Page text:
President John Adams and the U.S. Senate on behalf of the U.S.

      As the Government of the United States of America is not, in any sense, founded on the Christian religion;

      (from Article 11 of the U.S. treaty ratified with Tripoli in 1797)

      January 9, 2013 at 12:53 am |
    • GO_GOP

      He sent is son to die for our sins. You ignore him at your own risk. What will you do when you stand before him with your heads bowed? Judgement day is coming. Be afraid, very afraid. Hell is not a good place to be in.

      January 9, 2013 at 12:54 am |
    • Charles

      This is not your Country, so why don't you shut it?

      January 9, 2013 at 12:54 am |
    • Shane

      Except many of our founding fathers were not Christian

      January 9, 2013 at 12:57 am |
    • GO_GOP

      Rillykewl: I am a proud American from the great state of Texas.
      Mama K: Our founding fathers were all Christians and wanted the USA to be a Christian nation. Making up "facts" does not change that.

      January 9, 2013 at 12:57 am |
    • Answer

      ======
      ======

      Making up "facts" does not change that.

      ======
      ====== And the religious people still can't understand their very own words.

      January 9, 2013 at 1:04 am |
    • Observer

      GO_GOP,

      Men like Thomas Jefferson were NOT Christians. Do some research next time.

      January 9, 2013 at 1:05 am |
    • mama k

      Most of them were Christian. But many of the key framers were also highly Deistic. And they were fed up with feuding fundamental sects that were fighting in their home states. Go look it up. I encourage anyone to research the quotes I provided fully and see if you don't think they thought it best to keep religion out of government as much as possible.

      January 9, 2013 at 1:05 am |
  14. Dolly

    Great site that might answer some questions for some of you Athiests who say the Bible is not true:
    http://www.focusonthefamily.com/faith/the_study_of_god/how_do_we_know_the_bible_is_true.aspx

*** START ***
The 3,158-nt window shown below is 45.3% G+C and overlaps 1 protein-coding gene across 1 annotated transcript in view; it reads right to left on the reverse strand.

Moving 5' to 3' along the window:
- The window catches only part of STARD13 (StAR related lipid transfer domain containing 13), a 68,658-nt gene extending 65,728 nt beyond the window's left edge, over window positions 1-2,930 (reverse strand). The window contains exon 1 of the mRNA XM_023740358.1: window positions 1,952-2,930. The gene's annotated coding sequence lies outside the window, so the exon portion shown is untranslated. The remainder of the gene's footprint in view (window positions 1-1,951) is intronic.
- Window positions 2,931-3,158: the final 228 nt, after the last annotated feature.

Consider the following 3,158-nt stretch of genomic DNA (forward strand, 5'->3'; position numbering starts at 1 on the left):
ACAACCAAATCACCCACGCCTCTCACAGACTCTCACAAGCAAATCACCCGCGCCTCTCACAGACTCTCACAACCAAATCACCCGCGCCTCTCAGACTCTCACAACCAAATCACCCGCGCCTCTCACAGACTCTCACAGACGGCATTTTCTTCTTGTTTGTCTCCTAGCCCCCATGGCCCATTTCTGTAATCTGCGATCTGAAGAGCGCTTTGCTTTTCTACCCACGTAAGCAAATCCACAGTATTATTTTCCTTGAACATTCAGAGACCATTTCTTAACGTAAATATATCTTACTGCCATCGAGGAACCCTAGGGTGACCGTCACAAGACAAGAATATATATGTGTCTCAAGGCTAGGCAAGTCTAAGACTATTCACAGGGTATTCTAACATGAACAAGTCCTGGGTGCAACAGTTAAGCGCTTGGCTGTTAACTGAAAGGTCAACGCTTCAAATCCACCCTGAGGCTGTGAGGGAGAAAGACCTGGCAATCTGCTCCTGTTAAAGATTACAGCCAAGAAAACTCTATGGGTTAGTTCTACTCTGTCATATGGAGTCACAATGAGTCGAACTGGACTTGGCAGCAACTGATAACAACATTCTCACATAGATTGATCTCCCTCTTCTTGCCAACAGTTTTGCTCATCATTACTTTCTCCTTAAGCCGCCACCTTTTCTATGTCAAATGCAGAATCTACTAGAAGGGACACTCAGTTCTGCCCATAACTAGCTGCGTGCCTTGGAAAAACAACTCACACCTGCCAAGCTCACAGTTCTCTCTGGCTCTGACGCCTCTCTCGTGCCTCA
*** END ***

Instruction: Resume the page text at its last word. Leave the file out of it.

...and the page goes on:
God loves you. He wants you to listen.
    He is the beginning & the END. Where will you be at the END?

    January 9, 2013 at 12:45 am |
    • Religion is illogical...

      In the fall of 2008, Focus of the Family made 32 predictions about what would happen under President Obama... Exactly ZERO of them came true... FOTF has no credibility whatsoever...

      January 9, 2013 at 12:47 am |
    • Observer

      The Bible cannot be completely true because of the errors, contradictions, hypocrisy and nonsense it contains along with some good morals.

      January 9, 2013 at 12:49 am |
    • Jmathtwo

      They same place you'll be – in the ground decomposing.

      January 9, 2013 at 12:52 am |
    • RillyKewl

      Eeeeeeeeew!! Fof is worse brainwashing than regular religions are.
      If you believe them, I've got a bridge to sell you!

      January 9, 2013 at 12:55 am |
  15. wizard

    Umm...maybe the good representative is not an atheist; maybe she simply doesn't affiliate with ANY religious organization. That's how I am. I believe I was created in some way but I don't affiliate with any religion with which I have been introduced. Or maybe...possibly, the good representative just doesn't want to be associated with the generally accepted view of atheists...you know, the one where you have some angry, despondent piece of crap who always goes on chat sites and tries to tear down the people who do believe. Now that I think about it, I don't blame her.

    January 9, 2013 at 12:42 am |
  16. Robert Schrecengost

    Atheism is funny, just as funny as believing in the tooth ferry, St Nic, or Jesus Christ coming down through the clouds. Atheism propounds that they somehow know there is no 'god.' Religions say they know, or believe there is one 'god' or another. Agnostics say they just don't know. Some agnostics are spiritual, and may believe in some sort of god. Being that I have not met any gods nor have visited any hells or heavens, at least none that are not of this earth and life here, I go with the agnostic point of view. I want to believe in St. Nic but just cannot part from critical thinking.

    January 9, 2013 at 12:42 am |
    • Athy

      "ferry"? Isn't that a boat?

      January 9, 2013 at 12:43 am |
    • Religion is illogical...

      No.. Atheism is the BELIEF that there is no god, not a certainty.

      January 9, 2013 at 12:44 am |
    • Captain Squid, Master of the Tooth Ferry

      Argggggh! We be sailin' with the tide to capture a treasure of teeth! Arrrrrrrgggggghhhhh!!!!!!!

      January 9, 2013 at 12:46 am |
    • Santiago